HOUSING CRISIS: Rent, poverty affecting mental health of Kamloops mom and kids
A Kamloops mother is working three jobs, including one for the provincial government, and is still struggling to make bill payments.
Daniyell Vincent’s Monday to Friday job is with the ministry of transportation and infrastructure, yet the single mother of two still relies on the food bank to get by due to the high costs of rent and food.
“Almost 90% of my income from my main job goes to rent,” she said.
Vincent rents an apartment on Kamloops’s North Shore where she lives with her two teenagers.
Spending so much time working is preventing her from spending time with her kids, affecting her mental health, and compromising the quality of life for her family.
She fears for the future of others like her and wants the government to put a cap on rental costs.
“There needs to be some kind of guidelines in the rental market. There are a lot of variables like number of rooms and square footage that should be reviewed and capped at a certain price," she said. "There will be more and more people living on the streets, or moms and kids living in abusive homes because they can’t make it on their own. This is a growing crisis.”
Vincent grew up as a teenager in Kamloops and moved back to the city last year from Vancouver.
“Kamloops is the only place that feels like home to me,” she said. “We came back to get out of the city and get a fresh new start. I had high school friends here so it felt like the right place.”
She wasn’t expecting to move back and found it so challenging to find a place to rent she ended up paying a higher rent than the one she had in Vancouver.
“The place I have now was the only place I was successful in acquiring,” she said. “I was looking at two-bedroom apartment and basement suites and multiple people told me my girls sharing a room wouldn’t pass fire codes. Lots of people demanded credit checks and I won’t pass one.”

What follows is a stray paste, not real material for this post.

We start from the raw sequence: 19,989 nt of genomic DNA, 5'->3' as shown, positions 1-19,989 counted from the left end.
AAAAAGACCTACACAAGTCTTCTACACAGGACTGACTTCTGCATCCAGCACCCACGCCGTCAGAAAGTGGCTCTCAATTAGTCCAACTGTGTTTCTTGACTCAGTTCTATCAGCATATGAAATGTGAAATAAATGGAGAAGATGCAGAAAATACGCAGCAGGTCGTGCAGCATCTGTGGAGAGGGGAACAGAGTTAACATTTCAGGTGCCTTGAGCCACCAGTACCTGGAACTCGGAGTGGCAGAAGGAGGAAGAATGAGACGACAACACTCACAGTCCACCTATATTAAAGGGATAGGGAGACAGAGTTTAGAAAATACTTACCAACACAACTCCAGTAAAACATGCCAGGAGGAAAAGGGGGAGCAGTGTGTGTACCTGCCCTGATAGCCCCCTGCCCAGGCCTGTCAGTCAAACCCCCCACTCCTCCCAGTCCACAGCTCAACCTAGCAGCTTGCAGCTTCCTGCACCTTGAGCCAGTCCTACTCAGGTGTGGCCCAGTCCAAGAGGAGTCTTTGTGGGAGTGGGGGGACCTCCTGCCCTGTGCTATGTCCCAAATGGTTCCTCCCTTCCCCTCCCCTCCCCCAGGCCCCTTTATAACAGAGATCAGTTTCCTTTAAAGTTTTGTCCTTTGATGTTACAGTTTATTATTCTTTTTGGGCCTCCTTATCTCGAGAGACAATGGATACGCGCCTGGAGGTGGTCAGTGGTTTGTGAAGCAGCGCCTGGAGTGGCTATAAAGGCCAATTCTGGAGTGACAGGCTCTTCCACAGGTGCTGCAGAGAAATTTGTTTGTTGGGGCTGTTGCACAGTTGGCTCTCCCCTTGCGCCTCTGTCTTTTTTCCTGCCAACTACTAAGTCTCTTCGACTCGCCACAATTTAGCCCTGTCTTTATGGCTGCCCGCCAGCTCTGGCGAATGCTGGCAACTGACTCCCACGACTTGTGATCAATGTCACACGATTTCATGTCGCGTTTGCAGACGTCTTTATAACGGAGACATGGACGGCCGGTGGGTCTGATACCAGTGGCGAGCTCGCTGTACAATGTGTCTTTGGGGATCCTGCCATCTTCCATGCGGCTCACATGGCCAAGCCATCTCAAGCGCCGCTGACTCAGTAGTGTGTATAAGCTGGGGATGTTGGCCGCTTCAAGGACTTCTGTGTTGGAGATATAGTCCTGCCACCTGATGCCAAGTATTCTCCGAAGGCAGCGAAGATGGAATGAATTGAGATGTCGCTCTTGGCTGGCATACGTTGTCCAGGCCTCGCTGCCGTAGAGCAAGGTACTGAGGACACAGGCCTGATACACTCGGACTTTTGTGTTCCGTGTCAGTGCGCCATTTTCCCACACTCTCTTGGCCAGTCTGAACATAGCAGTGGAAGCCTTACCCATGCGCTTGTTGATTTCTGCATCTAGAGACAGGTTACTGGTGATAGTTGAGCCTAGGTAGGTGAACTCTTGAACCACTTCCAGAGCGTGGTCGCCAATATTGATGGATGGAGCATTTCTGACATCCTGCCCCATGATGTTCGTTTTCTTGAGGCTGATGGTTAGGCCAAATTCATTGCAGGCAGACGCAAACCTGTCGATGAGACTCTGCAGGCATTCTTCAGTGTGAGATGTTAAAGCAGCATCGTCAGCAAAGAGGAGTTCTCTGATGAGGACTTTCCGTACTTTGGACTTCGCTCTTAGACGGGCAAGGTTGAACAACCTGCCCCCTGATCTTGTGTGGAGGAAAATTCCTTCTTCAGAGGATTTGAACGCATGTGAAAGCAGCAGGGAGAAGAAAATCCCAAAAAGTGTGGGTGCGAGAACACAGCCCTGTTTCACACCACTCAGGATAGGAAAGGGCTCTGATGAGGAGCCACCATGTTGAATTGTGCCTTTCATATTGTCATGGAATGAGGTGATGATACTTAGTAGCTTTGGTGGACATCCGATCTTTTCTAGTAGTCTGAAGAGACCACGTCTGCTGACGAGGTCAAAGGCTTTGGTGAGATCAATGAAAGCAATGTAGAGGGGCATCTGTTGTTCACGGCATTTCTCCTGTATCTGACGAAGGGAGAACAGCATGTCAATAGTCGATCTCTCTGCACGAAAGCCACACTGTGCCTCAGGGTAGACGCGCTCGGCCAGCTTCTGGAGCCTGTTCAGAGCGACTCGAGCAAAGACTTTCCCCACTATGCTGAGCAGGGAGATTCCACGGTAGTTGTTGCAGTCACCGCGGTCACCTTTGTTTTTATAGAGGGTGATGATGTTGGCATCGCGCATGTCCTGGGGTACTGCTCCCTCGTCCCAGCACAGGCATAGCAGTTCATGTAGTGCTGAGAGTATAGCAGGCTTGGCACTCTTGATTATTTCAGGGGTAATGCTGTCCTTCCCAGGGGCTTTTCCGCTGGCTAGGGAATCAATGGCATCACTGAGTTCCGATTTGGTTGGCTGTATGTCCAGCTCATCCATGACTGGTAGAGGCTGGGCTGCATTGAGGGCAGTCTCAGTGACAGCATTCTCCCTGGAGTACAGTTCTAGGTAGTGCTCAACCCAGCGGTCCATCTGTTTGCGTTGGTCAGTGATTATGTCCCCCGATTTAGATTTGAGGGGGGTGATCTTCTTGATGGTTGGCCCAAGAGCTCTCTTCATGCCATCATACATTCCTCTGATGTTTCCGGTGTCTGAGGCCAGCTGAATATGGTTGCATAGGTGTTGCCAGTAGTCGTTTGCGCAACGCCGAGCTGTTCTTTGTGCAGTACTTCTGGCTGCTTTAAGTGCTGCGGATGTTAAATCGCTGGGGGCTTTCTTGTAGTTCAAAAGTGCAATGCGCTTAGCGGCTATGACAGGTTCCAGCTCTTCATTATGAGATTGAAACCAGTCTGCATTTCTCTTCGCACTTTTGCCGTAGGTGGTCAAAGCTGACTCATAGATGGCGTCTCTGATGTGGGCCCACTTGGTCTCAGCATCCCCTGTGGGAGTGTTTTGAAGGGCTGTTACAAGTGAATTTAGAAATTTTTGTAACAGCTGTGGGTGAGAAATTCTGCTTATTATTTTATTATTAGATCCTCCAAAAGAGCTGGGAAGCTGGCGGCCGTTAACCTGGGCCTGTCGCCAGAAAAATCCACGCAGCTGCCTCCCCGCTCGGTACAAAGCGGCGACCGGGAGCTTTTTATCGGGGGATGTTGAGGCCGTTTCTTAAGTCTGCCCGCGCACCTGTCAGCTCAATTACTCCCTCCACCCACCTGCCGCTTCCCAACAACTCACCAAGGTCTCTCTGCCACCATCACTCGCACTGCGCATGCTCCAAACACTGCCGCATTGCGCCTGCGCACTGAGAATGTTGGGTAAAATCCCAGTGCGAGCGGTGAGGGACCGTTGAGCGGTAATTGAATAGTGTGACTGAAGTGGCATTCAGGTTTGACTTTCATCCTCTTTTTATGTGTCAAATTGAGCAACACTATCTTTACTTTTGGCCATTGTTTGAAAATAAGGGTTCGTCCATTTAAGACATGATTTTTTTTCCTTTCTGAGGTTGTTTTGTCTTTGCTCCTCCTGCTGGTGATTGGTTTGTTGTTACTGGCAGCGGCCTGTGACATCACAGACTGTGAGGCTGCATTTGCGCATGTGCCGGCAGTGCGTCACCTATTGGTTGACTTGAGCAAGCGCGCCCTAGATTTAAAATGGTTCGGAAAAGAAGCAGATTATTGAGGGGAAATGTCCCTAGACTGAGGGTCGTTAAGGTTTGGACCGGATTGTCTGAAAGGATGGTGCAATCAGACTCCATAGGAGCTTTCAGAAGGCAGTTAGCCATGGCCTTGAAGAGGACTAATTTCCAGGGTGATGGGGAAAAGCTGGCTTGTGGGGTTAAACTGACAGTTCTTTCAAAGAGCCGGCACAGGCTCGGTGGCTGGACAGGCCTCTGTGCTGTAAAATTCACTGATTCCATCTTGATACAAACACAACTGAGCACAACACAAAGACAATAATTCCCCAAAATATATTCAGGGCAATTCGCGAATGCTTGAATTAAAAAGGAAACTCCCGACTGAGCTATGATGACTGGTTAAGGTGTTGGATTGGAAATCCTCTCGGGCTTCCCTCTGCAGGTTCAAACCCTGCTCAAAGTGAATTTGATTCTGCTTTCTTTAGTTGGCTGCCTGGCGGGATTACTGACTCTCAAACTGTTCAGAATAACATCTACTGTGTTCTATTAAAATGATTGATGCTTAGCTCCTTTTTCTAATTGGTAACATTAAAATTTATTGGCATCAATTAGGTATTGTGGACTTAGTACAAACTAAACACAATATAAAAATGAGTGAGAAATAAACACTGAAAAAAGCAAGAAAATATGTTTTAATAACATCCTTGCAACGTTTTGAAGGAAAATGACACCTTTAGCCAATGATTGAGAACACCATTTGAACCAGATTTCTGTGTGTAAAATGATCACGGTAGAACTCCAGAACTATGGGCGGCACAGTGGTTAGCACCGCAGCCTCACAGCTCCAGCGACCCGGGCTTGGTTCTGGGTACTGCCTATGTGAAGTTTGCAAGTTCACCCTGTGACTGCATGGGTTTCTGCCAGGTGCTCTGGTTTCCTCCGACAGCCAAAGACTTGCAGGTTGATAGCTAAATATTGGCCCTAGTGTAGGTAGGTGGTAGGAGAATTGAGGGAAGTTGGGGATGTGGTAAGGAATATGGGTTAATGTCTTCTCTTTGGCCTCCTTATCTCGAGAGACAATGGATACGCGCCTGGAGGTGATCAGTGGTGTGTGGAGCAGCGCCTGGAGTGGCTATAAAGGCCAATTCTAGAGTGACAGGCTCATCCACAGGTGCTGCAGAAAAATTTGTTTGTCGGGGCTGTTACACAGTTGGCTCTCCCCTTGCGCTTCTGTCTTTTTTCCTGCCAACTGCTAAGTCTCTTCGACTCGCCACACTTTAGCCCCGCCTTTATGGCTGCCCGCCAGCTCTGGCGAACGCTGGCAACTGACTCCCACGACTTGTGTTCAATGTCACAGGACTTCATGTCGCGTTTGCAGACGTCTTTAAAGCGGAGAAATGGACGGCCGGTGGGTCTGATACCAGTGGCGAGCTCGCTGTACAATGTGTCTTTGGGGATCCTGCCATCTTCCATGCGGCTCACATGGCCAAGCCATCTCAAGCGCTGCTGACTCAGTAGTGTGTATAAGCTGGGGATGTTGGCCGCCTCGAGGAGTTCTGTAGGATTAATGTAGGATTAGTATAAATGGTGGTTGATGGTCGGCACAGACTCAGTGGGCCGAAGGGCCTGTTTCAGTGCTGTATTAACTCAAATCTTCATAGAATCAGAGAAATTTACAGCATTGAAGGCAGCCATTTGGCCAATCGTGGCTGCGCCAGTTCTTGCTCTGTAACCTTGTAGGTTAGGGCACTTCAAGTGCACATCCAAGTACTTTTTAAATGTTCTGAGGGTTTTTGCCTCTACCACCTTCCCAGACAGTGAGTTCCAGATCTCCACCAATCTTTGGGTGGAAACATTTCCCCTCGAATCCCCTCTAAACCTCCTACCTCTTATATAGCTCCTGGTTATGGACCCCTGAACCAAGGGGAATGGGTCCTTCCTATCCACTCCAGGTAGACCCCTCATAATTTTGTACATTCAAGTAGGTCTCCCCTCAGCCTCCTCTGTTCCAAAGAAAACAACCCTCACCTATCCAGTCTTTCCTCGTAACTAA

Vincent said she separated from her husband seven years ago and exhausted any savings she had. Due to the cost of living, she “hasn’t been able to get out of the hole since” and is still paying off student loans and car loans.
Each child has a dad, with only one of them providing financial help.
She said people like her who are working and contributing to society, paying taxes and trying to stay off government programs should not have to struggle so hard to survive.
Vincent said while she can swallow her pride and access community resources to keep the home running, she feels something invaluable is slipping away while she is busy working.
“Working three jobs doesn’t give me time to be at home with my teenagers at their boundary-pushing stages of life,” she said. “They need me and sometimes I’m so exhausted I’m not a good version of myself and unpleasant to be around. It is hard on everyone’s mental health, but I only have so much left in the tank.”
Not only does the mother stress every day to provide life’s necessities, not having anything special to look forward to wears her down.
“I can’t take my kids out for a night out, a movie, a Blazers game,” she said. “When life is constantly hard and we’re constantly having scraps they need something to look forward to. We can only eat so much pasta and rice.”
For Christmas Vincent has signed up for a hamper with the Salvation Army.
According to Statistics Canada data from the 2021 census released Sept. 21, 36.1% of renters in Kamloops paid more than 30% of their income on rental costs, 43.7% of renters in Kelowna were in that unaffordable range.
“The struggle is real and everyone is feeling it,” Vincent said.
The Canada Mortgage Housing Corporation’s October 2021 rental survey showed the vacancy rate in Kamloops at 0.9%. It's considered healthy at four per cent.
While housing demand is outpacing supply in B.C., the provincial government recently introduced new legislation, Nov. 21, aimed at increasing housing supply with measures that will end rental restrictions and force local governments to meet housing growth targets.
— With files from the Canadian Press
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